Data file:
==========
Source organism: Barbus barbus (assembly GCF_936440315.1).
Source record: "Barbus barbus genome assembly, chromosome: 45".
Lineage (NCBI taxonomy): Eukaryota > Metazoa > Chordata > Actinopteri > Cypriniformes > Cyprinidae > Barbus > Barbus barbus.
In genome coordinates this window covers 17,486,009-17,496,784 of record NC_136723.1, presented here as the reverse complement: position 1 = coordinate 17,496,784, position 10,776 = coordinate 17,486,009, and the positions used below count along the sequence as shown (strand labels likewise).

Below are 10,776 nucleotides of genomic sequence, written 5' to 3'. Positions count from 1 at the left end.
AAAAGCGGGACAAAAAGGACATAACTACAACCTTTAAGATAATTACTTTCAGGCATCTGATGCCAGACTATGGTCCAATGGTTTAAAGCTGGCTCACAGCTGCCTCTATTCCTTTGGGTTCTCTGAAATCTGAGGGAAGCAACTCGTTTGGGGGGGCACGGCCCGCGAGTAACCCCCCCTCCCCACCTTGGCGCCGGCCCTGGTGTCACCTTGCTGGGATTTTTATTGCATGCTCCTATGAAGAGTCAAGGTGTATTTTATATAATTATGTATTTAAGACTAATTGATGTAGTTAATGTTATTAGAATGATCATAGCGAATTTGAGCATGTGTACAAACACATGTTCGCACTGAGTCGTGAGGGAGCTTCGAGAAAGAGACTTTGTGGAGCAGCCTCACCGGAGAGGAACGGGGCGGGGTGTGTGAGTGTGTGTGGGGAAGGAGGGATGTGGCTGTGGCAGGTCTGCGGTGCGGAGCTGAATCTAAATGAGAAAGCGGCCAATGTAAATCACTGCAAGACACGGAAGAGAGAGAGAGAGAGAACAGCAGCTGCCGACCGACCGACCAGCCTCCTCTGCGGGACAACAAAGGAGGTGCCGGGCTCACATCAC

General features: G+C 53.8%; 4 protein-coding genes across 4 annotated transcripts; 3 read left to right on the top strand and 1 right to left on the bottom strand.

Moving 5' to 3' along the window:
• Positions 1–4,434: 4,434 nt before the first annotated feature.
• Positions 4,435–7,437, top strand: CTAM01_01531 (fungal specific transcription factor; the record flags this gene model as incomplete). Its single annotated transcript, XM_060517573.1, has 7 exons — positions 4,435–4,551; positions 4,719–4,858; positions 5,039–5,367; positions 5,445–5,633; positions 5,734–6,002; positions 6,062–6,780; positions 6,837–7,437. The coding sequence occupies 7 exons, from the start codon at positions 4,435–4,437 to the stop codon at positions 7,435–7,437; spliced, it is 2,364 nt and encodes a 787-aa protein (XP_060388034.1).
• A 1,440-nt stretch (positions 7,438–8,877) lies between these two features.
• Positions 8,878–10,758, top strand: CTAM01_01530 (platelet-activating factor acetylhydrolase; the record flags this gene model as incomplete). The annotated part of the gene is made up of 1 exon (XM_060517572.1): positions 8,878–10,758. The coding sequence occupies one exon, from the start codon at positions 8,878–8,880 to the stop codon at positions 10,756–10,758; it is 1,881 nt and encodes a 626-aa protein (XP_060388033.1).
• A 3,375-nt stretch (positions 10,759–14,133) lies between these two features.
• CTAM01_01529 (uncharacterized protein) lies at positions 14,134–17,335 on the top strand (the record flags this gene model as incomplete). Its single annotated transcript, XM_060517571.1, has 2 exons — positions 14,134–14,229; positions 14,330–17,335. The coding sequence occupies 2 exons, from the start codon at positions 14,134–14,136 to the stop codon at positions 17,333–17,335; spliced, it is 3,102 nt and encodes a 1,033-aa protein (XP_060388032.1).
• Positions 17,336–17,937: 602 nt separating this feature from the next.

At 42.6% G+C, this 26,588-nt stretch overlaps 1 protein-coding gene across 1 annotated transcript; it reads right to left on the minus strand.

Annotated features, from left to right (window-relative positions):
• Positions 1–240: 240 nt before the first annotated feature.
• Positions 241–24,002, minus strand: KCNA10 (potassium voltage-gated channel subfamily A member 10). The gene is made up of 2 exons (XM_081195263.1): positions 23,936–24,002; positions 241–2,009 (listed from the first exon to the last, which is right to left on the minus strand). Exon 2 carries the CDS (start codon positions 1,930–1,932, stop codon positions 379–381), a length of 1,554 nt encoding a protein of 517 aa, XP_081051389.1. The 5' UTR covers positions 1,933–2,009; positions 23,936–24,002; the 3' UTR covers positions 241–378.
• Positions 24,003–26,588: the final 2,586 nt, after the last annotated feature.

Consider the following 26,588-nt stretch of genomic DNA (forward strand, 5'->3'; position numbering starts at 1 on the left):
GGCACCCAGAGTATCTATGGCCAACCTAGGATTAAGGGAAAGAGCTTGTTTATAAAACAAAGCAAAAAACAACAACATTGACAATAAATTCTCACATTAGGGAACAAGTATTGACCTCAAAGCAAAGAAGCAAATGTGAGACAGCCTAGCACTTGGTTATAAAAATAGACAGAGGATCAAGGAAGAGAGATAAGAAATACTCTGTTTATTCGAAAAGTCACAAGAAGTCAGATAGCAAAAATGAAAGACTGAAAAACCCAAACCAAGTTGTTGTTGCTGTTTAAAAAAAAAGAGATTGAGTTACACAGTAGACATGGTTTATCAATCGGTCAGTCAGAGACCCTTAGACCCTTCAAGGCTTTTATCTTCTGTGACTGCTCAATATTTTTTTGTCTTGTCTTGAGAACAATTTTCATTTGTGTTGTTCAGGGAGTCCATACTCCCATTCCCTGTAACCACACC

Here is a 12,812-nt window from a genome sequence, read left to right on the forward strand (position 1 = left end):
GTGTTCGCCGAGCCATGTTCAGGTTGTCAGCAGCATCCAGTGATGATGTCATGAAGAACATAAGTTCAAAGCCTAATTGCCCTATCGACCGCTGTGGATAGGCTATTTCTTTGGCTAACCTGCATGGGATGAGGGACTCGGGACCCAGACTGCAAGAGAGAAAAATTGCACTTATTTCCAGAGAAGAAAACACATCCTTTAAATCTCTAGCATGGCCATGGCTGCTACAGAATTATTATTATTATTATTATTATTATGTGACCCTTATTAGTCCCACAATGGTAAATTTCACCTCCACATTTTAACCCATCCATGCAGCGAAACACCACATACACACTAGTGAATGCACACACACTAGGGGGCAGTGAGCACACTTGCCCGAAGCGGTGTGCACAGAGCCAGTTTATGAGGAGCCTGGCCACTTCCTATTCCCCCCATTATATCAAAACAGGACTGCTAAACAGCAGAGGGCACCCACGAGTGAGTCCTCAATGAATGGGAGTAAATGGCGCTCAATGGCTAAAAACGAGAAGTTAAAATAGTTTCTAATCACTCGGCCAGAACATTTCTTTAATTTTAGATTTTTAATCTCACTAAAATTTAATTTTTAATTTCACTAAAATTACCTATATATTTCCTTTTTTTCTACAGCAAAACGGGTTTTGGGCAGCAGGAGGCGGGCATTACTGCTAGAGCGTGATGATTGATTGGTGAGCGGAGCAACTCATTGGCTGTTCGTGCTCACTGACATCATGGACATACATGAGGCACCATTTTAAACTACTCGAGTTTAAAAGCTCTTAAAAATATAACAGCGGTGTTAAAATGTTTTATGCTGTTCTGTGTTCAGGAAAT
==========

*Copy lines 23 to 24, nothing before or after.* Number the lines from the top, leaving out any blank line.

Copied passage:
Here is a 12,812-nt window from a genome sequence, read left to right on the forward strand (position 1 = left end):
GTGTTCGCCGAGCCATGTTCAGGTTGTCAGCAGCATCCAGTGATGATGTCATGAAGAACATAAGTTCAAAGCCTAATTGCCCTATCGACCGCTGTGGATAGGCTATTTCTTTGGCTAACCTGCATGGGATGAGGGACTCGGGACCCAGACTGCAAGAGAGAAAAATTGCACTTATTTCCAGAGAAGAAAACACATCCTTTAAATCTCTAGCATGGCCATGGCTGCTACAGAATTATTATTATTATTATTATTATTATGTGACCCTTATTAGTCCCACAATGGTAAATTTCACCTCCACATTTTAACCCATCCATGCAGCGAAACACCACATACACACTAGTGAATGCACACACACTAGGGGGCAGTGAGCACACTTGCCCGAAGCGGTGTGCACAGAGCCAGTTTATGAGGAGCCTGGCCACTTCCTATTCCCCCCATTATATCAAAACAGGACTGCTAAACAGCAGAGGGCACCCACGAGTGAGTCCTCAATGAATGGGAGTAAATGGCGCTCAATGGCTAAAAACGAGAAGTTAAAATAGTTTCTAATCACTCGGCCAGAACATTTCTTTAATTTTAGATTTTTAATCTCACTAAAATTTAATTTTTAATTTCACTAAAATTACCTATATATTTCCTTTTTTTCTACAGCAAAACGGGTTTTGGGCAGCAGGAGGCGGGCATTACTGCTAGAGCGTGATGATTGATTGGTGAGCGGAGCAACTCATTGGCTGTTCGTGCTCACTGACATCATGGACATACATGAGGCACCATTTTAAACTACTCGAGTTTAAAAGCTCTTAAAAATATAACAGCGGTGTTAAAATGTTTTATGCTGTTCTGTGTTCAGGAAAT